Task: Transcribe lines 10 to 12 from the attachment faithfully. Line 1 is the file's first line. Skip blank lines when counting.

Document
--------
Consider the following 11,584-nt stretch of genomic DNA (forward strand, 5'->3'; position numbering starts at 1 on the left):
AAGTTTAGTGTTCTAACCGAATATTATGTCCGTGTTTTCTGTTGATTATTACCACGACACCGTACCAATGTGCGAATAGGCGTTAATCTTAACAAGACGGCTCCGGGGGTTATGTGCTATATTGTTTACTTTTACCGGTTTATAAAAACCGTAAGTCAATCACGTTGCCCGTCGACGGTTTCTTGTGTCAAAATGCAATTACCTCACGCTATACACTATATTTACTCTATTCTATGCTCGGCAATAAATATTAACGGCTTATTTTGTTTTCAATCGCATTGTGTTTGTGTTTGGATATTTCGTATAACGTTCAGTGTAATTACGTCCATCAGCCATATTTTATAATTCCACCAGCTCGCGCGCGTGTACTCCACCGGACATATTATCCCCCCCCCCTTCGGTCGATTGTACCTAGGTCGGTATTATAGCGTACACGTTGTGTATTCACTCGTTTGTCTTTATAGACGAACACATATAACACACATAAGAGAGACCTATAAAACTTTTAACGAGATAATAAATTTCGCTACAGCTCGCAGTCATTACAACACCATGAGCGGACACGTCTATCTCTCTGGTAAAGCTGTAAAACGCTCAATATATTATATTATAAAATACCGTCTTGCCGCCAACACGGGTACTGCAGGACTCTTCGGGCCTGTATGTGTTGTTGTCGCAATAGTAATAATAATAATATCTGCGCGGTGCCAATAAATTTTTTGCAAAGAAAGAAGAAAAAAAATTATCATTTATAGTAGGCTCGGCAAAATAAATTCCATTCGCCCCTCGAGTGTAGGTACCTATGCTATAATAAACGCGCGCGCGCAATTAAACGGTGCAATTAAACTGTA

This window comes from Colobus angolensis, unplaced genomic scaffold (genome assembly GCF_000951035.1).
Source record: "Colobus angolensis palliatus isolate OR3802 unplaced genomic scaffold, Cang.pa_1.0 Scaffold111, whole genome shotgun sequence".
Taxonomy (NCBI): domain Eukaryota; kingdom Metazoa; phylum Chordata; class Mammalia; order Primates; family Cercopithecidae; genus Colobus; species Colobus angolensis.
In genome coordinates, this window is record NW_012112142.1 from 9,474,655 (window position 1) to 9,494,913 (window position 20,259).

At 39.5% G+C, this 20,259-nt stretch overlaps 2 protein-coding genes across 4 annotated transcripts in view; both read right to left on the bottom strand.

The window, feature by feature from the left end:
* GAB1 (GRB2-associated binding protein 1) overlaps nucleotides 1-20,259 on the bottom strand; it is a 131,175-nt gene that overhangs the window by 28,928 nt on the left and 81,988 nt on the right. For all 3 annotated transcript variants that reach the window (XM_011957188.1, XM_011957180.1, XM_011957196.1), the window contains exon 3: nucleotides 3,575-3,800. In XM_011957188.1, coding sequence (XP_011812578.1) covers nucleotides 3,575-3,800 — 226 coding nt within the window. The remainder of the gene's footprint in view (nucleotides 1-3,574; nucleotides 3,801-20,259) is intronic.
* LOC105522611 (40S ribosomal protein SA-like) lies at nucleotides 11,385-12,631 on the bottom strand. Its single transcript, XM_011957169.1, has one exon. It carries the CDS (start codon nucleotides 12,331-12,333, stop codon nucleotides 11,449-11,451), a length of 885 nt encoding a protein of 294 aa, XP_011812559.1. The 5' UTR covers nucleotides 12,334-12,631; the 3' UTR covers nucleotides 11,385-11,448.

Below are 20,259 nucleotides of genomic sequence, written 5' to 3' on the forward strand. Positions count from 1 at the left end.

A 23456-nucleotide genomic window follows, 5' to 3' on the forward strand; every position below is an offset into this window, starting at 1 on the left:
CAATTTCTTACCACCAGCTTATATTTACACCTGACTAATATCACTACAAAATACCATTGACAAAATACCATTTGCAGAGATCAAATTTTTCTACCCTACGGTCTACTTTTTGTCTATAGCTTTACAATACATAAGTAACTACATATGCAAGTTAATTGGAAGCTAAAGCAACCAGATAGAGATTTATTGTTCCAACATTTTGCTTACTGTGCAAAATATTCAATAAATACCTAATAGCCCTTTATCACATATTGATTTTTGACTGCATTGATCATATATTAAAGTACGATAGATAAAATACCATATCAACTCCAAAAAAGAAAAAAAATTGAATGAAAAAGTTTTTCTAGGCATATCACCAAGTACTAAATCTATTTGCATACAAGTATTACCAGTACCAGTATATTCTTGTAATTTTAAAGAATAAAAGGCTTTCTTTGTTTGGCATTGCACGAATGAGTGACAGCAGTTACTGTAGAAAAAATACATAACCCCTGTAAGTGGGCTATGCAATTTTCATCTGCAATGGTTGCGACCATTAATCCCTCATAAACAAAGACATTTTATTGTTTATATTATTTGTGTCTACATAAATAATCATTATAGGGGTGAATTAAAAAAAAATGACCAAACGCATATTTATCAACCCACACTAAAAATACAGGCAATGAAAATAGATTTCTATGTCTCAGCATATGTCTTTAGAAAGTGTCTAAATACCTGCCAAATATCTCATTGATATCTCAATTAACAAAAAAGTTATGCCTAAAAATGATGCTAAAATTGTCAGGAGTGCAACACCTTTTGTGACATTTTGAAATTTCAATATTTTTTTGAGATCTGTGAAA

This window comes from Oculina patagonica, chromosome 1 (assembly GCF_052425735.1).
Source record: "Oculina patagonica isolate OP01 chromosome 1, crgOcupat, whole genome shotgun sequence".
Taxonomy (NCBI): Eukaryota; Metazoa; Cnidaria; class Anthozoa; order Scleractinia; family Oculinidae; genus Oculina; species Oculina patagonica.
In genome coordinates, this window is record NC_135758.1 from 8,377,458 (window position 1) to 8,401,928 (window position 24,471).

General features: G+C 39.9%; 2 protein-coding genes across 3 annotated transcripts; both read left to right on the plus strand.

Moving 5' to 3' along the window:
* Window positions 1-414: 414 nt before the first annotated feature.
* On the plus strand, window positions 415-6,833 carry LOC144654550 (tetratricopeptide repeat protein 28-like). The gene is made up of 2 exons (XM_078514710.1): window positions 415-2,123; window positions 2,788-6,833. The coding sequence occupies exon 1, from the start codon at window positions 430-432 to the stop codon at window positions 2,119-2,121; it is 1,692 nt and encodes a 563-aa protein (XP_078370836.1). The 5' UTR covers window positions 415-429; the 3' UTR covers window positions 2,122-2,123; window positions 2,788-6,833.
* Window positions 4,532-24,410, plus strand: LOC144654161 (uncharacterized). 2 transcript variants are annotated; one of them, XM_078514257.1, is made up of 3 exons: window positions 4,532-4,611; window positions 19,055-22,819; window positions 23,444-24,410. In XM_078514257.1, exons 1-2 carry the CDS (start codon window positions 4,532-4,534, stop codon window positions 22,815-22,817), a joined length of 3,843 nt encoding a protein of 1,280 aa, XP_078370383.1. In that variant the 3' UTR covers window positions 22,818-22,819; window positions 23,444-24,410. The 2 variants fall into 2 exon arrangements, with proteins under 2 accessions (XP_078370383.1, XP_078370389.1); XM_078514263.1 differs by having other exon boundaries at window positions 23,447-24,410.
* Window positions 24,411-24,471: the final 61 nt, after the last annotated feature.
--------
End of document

* LOC105522611 (40S ribosomal protein SA-like) lies at nucleotides 11,385-12,631 on the bottom strand. Its single transcript, XM_011957169.1, has one exon. It carries the CDS (start codon nucleotides 12,331-12,333, stop codon nucleotides 11,449-11,451), a length of 885 nt encoding a protein of 294 aa, XP_011812559.1. The 5' UTR covers nucleotides 12,334-12,631; the 3' UTR covers nucleotides 11,385-11,448.

Below are 20,259 nucleotides of genomic sequence, written 5' to 3' on the forward strand. Positions count from 1 at the left end.

A 23456-nucleotide genomic window follows, 5' to 3' on the forward strand; every position below is an offset into this window, starting at 1 on the left: